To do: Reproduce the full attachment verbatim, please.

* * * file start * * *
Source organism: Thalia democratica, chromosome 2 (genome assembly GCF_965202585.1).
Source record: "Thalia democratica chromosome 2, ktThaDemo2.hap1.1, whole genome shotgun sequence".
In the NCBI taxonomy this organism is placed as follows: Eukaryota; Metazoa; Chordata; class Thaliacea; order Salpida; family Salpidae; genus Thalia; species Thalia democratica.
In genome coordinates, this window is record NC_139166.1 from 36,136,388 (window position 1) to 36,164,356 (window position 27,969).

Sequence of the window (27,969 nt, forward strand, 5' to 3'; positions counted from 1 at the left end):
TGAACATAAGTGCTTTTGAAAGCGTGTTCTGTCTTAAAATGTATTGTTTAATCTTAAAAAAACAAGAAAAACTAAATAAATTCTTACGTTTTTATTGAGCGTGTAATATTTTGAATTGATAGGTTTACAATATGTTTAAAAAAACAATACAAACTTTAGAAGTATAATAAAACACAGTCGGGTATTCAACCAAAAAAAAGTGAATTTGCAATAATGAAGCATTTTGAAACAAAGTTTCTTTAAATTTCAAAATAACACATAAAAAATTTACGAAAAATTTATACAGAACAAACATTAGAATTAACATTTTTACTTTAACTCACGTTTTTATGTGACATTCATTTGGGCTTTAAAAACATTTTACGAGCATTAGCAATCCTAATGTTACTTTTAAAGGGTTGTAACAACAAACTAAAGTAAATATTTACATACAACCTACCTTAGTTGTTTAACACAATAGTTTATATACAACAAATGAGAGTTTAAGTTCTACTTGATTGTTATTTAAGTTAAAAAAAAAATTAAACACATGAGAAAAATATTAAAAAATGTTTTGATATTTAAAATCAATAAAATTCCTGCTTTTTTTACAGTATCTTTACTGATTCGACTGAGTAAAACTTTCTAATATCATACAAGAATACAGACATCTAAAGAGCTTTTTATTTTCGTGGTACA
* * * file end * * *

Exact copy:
Source organism: Thalia democratica, chromosome 2 (genome assembly GCF_965202585.1).
Source record: "Thalia democratica chromosome 2, ktThaDemo2.hap1.1, whole genome shotgun sequence".
In the NCBI taxonomy this organism is placed as follows: Eukaryota; Metazoa; Chordata; class Thaliacea; order Salpida; family Salpidae; genus Thalia; species Thalia democratica.
In genome coordinates, this window is record NC_139166.1 from 36,136,388 (window position 1) to 36,164,356 (window position 27,969).

Sequence of the window (27,969 nt, forward strand, 5' to 3'; positions counted from 1 at the left end):
TGAACATAAGTGCTTTTGAAAGCGTGTTCTGTCTTAAAATGTATTGTTTAATCTTAAAAAAACAAGAAAAACTAAATAAATTCTTACGTTTTTATTGAGCGTGTAATATTTTGAATTGATAGGTTTACAATATGTTTAAAAAAACAATACAAACTTTAGAAGTATAATAAAACACAGTCGGGTATTCAACCAAAAAAAAGTGAATTTGCAATAATGAAGCATTTTGAAACAAAGTTTCTTTAAATTTCAAAATAACACATAAAAAATTTACGAAAAATTTATACAGAACAAACATTAGAATTAACATTTTTACTTTAACTCACGTTTTTATGTGACATTCATTTGGGCTTTAAAAACATTTTACGAGCATTAGCAATCCTAATGTTACTTTTAAAGGGTTGTAACAACAAACTAAAGTAAATATTTACATACAACCTACCTTAGTTGTTTAACACAATAGTTTATATACAACAAATGAGAGTTTAAGTTCTACTTGATTGTTATTTAAGTTAAAAAAAAAATTAAACACATGAGAAAAATATTAAAAAATGTTTTGATATTTAAAATCAATAAAATTCCTGCTTTTTTTACAGTATCTTTACTGATTCGACTGAGTAAAACTTTCTAATATCATACAAGAATACAGACATCTAAAGAGCTTTTTATTTTCGTGGTACA